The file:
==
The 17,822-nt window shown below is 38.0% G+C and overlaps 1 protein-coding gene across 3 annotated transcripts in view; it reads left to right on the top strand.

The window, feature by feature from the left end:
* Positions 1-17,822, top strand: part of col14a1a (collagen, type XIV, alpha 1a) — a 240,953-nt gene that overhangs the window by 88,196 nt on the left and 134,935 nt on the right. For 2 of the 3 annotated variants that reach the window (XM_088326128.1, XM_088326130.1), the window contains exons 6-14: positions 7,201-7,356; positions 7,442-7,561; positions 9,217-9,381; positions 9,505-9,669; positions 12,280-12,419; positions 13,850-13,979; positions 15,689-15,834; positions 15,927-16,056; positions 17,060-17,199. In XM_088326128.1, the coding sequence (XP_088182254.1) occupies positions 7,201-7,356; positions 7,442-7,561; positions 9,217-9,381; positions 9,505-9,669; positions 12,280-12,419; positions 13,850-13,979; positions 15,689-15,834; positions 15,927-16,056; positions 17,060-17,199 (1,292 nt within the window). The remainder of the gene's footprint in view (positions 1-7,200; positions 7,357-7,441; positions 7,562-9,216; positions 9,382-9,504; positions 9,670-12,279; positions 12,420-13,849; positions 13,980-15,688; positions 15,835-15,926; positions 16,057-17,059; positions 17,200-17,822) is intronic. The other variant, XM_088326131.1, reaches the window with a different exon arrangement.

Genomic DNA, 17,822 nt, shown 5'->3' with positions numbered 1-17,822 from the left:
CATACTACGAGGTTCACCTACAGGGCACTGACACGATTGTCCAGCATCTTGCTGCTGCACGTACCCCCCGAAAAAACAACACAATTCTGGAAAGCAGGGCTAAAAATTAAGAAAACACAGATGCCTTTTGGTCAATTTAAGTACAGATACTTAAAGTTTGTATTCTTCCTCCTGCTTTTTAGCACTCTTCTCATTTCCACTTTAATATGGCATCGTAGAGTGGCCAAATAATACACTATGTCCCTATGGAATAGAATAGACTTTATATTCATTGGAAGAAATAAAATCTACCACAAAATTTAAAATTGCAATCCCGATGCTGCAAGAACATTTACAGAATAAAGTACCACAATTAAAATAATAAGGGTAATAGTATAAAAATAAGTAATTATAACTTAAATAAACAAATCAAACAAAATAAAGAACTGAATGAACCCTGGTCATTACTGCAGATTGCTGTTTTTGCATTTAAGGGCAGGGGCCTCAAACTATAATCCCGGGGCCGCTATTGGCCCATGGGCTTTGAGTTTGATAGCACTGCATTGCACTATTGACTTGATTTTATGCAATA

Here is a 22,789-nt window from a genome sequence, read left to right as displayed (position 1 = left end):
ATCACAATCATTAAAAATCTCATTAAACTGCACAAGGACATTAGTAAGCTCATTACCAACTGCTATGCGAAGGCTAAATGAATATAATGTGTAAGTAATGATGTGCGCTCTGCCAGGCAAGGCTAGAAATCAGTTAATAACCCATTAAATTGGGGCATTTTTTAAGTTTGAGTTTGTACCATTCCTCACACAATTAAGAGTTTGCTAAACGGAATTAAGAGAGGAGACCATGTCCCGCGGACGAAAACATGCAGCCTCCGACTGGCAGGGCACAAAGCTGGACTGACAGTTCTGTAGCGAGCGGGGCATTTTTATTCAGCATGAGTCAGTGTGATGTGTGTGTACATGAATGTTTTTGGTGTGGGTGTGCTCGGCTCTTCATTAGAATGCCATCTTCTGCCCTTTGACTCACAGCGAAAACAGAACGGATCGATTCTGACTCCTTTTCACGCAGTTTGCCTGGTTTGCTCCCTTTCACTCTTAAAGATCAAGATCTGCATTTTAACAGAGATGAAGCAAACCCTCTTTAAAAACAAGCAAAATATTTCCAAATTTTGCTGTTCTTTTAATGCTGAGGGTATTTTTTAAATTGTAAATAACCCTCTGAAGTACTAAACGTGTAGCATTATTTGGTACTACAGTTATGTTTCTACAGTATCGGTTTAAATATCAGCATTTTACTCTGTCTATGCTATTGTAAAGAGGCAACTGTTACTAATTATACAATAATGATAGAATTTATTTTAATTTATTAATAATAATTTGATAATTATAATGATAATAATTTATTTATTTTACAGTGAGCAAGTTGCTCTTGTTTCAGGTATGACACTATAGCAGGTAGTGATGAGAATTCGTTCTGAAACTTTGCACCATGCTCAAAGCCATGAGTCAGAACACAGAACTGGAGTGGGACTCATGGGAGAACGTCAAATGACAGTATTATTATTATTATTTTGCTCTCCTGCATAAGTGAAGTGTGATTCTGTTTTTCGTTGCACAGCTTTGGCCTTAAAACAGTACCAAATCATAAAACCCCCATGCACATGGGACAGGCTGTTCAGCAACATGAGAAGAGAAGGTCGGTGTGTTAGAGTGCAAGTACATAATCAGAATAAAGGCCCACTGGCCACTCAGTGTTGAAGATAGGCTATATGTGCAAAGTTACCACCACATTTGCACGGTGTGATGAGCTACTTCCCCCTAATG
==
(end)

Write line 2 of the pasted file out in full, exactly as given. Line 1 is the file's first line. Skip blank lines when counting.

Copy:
The window, feature by feature from the left end: